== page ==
Household Expenditure on Cigarettes and Tobacco in Syria
Ahmad Alachkar ()
Studies in Economics from School of Economics, University of Kent
The study uses average data from Household Income and Expenditure Survey 2004 in Syria to examine monthly household expenditure on cigarettes and tobacco and its relationships with a group of socioeconomic variables. It is found that this expenditure increases by average household income. This increase, however, is relatively small; the percent of total expenditure allocated to smoking is much higher among the poor compared to the rich. Expenditure on smoking is negatively affected by the improvements in educational conditions. Household expenditure on domestic cigarettes does not vary by household income; it is positively correlated with characteristics of the place of residence, particularly with illiteracy, polygamy; and negatively with developed educational structure. Expenditure on foreign cigarettes is spread mostly in governorate centers and among rich households. The study deduces that people with low income cannot smoke unless they decrease their monthly expenditure on basic requirements. In order to decrease smoking, two recommendations are made, developing the educational structure and eradicating illiteracy and launching concentrated campaigns to raise awareness against smoking.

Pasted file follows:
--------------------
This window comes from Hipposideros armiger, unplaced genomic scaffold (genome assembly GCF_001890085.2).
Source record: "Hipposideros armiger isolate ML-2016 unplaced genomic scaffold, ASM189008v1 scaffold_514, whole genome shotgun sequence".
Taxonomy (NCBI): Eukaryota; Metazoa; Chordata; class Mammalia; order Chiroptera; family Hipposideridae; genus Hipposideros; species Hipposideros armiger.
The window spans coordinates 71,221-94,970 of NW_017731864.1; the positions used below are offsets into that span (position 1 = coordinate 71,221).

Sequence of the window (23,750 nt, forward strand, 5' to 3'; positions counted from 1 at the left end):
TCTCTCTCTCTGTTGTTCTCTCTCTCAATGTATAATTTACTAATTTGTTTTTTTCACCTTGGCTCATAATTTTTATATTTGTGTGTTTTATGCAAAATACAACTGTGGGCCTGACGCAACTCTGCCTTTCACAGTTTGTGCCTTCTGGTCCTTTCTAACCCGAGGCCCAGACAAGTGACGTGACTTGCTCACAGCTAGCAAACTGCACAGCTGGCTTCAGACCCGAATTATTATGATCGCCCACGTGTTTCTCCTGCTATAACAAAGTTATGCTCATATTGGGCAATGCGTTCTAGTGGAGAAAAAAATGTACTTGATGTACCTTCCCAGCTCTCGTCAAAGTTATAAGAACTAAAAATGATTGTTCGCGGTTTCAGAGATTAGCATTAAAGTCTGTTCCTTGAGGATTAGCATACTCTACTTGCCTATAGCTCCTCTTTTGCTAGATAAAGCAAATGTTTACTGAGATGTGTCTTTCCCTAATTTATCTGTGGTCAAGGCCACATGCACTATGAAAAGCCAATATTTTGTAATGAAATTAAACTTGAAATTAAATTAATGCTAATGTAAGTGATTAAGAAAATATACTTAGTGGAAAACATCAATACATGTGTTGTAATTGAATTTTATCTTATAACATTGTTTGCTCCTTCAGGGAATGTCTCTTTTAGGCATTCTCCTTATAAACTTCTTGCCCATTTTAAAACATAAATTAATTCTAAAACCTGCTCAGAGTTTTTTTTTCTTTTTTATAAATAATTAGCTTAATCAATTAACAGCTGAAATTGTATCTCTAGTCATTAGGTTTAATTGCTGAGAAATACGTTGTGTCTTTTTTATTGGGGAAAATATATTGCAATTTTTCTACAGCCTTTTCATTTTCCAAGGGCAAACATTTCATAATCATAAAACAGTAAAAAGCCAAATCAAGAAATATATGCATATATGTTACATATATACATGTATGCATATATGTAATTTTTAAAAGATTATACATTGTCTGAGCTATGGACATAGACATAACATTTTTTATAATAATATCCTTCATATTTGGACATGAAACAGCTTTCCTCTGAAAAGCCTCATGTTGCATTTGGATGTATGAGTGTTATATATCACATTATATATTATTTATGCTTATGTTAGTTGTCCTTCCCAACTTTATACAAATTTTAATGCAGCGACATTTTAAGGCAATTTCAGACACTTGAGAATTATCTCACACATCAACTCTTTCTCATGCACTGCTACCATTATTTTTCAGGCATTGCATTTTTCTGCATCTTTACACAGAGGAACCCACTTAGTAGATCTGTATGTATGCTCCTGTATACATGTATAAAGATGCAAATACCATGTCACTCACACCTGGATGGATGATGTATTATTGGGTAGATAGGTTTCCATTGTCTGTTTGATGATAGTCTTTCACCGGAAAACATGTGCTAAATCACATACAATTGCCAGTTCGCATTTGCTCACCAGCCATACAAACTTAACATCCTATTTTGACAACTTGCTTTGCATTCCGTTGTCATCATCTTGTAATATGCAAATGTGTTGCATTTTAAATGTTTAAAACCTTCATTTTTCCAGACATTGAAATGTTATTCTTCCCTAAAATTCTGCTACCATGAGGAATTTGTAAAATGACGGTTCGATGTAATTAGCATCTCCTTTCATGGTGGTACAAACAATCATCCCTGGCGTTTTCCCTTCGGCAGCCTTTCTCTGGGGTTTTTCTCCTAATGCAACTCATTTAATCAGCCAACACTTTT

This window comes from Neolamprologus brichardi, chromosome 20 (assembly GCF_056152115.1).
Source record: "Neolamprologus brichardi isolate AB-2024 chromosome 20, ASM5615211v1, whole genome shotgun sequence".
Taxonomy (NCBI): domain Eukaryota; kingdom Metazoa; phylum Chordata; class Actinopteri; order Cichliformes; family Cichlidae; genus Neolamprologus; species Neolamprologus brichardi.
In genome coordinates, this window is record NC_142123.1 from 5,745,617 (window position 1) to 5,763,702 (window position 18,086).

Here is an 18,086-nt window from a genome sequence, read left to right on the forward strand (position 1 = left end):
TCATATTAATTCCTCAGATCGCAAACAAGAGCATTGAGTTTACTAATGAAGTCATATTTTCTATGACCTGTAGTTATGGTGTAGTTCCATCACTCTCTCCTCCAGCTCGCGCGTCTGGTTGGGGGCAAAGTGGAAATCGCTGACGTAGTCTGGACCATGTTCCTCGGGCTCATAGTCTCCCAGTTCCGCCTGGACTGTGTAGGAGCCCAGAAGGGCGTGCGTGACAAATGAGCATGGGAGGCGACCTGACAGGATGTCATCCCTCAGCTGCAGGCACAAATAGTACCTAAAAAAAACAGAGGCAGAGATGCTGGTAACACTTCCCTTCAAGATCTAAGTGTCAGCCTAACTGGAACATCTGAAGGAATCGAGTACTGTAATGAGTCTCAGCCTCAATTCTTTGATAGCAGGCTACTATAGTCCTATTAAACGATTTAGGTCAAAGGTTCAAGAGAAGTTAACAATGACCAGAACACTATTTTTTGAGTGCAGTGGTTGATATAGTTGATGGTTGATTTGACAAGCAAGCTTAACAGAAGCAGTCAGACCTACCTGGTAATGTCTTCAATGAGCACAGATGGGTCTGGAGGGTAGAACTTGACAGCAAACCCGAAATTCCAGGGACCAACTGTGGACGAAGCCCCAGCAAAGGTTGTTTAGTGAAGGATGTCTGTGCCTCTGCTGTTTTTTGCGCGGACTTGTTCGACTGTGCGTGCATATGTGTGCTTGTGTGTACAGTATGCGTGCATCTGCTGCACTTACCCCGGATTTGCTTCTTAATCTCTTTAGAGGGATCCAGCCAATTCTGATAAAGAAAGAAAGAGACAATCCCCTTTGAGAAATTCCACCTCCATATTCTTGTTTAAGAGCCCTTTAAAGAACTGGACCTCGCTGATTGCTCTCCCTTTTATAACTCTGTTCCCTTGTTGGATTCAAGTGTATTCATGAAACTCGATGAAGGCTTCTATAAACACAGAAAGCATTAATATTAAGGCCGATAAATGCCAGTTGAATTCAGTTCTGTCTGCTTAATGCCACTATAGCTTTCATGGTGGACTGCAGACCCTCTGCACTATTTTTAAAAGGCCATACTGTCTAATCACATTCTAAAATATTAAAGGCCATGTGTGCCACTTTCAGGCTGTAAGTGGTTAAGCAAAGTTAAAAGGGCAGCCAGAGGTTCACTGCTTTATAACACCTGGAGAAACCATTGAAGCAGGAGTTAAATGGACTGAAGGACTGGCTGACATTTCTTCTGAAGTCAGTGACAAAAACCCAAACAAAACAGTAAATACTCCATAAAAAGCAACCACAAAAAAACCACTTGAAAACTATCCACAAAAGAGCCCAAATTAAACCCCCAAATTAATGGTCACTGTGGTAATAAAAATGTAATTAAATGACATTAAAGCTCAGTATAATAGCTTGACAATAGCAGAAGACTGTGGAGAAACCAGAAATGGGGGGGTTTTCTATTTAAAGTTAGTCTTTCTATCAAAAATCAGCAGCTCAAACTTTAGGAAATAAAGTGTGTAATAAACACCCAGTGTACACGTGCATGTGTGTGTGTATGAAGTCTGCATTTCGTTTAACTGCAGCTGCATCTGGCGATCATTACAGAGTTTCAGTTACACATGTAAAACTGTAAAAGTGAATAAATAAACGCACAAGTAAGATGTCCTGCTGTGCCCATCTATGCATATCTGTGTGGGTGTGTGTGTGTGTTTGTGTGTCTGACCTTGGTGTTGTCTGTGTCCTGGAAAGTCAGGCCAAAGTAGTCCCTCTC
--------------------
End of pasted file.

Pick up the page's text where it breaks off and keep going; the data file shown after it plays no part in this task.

Keywords: Household Economics; Social Policy; Poverty (search for similar items in EconPapers)
JEL-codes: C21 D12 (search for similar items in EconPapers)
New Economics Papers: this item is included in nep-ara and nep-hea
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Persistent link: https://EconPapers.repec.org/RePEc:ukc:ukcedp:0818
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